description.  The only exception to this is when a "*" wildcard is
   used to indicate that the source-filter applies to all
   <connection-field> values.


   When the <dest-address> value is a multicast address, the field value
   MUST NOT include the sub-fields <ttl> and <number of addresses> from
   the <connection-address> value.  If the <connection-address>
   specifies more than one multicast address (in the
   <number of addresses> field), then a source filter, if any, for each
   such address must be stated explicitly, using a separate
   "a=source-filter" line for each address (unless a "*" wildcard is
   used for <dest-address>).  See section 3.2.4 for an example.


   When the <addrtype> value is the "*" wildcard, the <dest-address>
   MUST be either a FQDN or "*" (i.e., it MUST NOT be an IPv4 or IPv6
   address).  See section 3.2.6 for an example.


   As has always been the case, the default behavior when a
   source-filter attribute is not provided in a session description is
   that all traffic sent to the specified <connection-address> value
   should be accepted (i.e., from any source address).  The
   source-filter grammar does not include syntax to express either
   "exclude none" or "include all."


   Like the standard <connection-field> described in [SDP], the location
   of the "source-filter" attribute determines whether it applies to the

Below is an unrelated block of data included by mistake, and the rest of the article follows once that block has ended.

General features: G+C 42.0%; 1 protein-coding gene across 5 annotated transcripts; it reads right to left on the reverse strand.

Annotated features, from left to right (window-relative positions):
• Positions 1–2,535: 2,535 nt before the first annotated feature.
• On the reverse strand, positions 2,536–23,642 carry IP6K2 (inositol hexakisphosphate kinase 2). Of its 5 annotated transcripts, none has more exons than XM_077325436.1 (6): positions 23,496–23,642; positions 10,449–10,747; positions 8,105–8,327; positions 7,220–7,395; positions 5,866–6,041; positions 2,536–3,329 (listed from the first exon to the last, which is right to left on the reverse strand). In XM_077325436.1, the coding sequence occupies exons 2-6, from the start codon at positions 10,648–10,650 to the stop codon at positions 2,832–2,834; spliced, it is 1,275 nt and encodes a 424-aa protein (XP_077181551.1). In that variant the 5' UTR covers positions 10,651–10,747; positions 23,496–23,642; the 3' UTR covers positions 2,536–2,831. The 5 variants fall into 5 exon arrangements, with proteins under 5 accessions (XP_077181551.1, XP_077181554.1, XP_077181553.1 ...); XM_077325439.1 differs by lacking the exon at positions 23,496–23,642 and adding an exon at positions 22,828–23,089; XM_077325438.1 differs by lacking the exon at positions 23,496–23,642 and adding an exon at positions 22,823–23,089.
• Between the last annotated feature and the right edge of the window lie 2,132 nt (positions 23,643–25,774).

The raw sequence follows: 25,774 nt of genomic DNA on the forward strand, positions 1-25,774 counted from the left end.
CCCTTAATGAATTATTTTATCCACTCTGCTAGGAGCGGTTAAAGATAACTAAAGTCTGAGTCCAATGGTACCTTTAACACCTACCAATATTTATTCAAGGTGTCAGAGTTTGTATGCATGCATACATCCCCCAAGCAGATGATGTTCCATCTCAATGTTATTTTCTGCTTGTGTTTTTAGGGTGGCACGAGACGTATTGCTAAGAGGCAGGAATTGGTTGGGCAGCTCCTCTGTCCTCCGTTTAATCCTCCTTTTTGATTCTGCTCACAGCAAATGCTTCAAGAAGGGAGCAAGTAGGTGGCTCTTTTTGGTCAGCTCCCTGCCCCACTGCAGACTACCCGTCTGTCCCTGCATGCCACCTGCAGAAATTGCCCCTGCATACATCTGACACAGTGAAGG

entire session or only to a specific medium (i.e., "session-level" or
   "media-level").  A media-level source-filter will always completely
   override a session-level source-filter.


   A "source-filter" need not be located at the same hierarchy level as
   its corresponding <connection-field>.  So, a media-level <source-
   filter> can reference a session-level <connection-field> value, and a
   session-level "source-filter" can be applied to all matching media-
   level <connection-field> values.  See section 3.2.3 for an example.


   An SDP description MUST NOT contain more than one session-level
   "source-filter" attribute, nor more than one media-level
   "source-filter" attribute for the same medium.


   There is no specified limit to the number of entries allowed in the
   <src-list>, however there are practical limits that should be
   considered.  For example, depending on the transport to be used for
   the session description, there may be a limit to the total size of
   the session description (e.g., as determined by the maximum payload
   in a single datagram).  Also, when the source-filter is applied to
   control protocols, there may be a limit to the number of source
   addresses that can be sent.  These limits are outside the scope of
   this document, but should be considered when defining source-filter
   values for SDP.



3.2. Examples


   Here are a number of examples that illustrate how to use the source-
   filter attribute in some common scenarios.  We use the following
   session description components as the starting point for the examples
   to follow.  For each example, we show the source filter with
   additional relevant information, and provide a brief explanation.


   <session-description> =
        v=0
        o=The King <Elvis@example.com>
        s=Elvis Impersonation
        i=All Elvis, all the time
        u=http://www.example.com/ElvisLive/
        t=0 0
        a=recvonly


   <media-description 1> =
        m=audio 54320 RTP/AVP 0